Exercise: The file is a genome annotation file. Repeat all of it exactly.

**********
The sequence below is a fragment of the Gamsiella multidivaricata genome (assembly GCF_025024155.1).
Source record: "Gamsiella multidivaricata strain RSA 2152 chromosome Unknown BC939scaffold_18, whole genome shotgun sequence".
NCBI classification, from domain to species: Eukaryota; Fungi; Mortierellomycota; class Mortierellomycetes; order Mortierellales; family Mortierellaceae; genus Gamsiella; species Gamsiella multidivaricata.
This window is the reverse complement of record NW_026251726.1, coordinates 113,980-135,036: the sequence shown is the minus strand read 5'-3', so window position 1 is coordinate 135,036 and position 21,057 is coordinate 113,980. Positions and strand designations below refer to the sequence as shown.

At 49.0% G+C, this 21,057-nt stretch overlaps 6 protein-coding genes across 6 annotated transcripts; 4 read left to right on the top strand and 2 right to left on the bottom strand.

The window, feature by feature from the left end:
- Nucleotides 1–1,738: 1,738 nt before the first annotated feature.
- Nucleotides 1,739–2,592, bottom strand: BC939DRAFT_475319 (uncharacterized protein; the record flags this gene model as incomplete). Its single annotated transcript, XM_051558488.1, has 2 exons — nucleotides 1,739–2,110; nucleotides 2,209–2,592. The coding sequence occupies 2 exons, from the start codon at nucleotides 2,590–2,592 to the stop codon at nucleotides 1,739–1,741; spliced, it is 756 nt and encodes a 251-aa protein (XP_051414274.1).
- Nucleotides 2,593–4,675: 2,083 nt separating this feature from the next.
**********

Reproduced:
The sequence below is a fragment of the Gamsiella multidivaricata genome (assembly GCF_025024155.1).
Source record: "Gamsiella multidivaricata strain RSA 2152 chromosome Unknown BC939scaffold_18, whole genome shotgun sequence".
NCBI classification, from domain to species: Eukaryota; Fungi; Mortierellomycota; class Mortierellomycetes; order Mortierellales; family Mortierellaceae; genus Gamsiella; species Gamsiella multidivaricata.
This window is the reverse complement of record NW_026251726.1, coordinates 113,980-135,036: the sequence shown is the minus strand read 5'-3', so window position 1 is coordinate 135,036 and position 21,057 is coordinate 113,980. Positions and strand designations below refer to the sequence as shown.

At 49.0% G+C, this 21,057-nt stretch overlaps 6 protein-coding genes across 6 annotated transcripts; 4 read left to right on the top strand and 2 right to left on the bottom strand.

The window, feature by feature from the left end:
- Nucleotides 1–1,738: 1,738 nt before the first annotated feature.
- Nucleotides 1,739–2,592, bottom strand: BC939DRAFT_475319 (uncharacterized protein; the record flags this gene model as incomplete). Its single annotated transcript, XM_051558488.1, has 2 exons — nucleotides 1,739–2,110; nucleotides 2,209–2,592. The coding sequence occupies 2 exons, from the start codon at nucleotides 2,590–2,592 to the stop codon at nucleotides 1,739–1,741; spliced, it is 756 nt and encodes a 251-aa protein (XP_051414274.1).
- Nucleotides 2,593–4,675: 2,083 nt separating this feature from the next.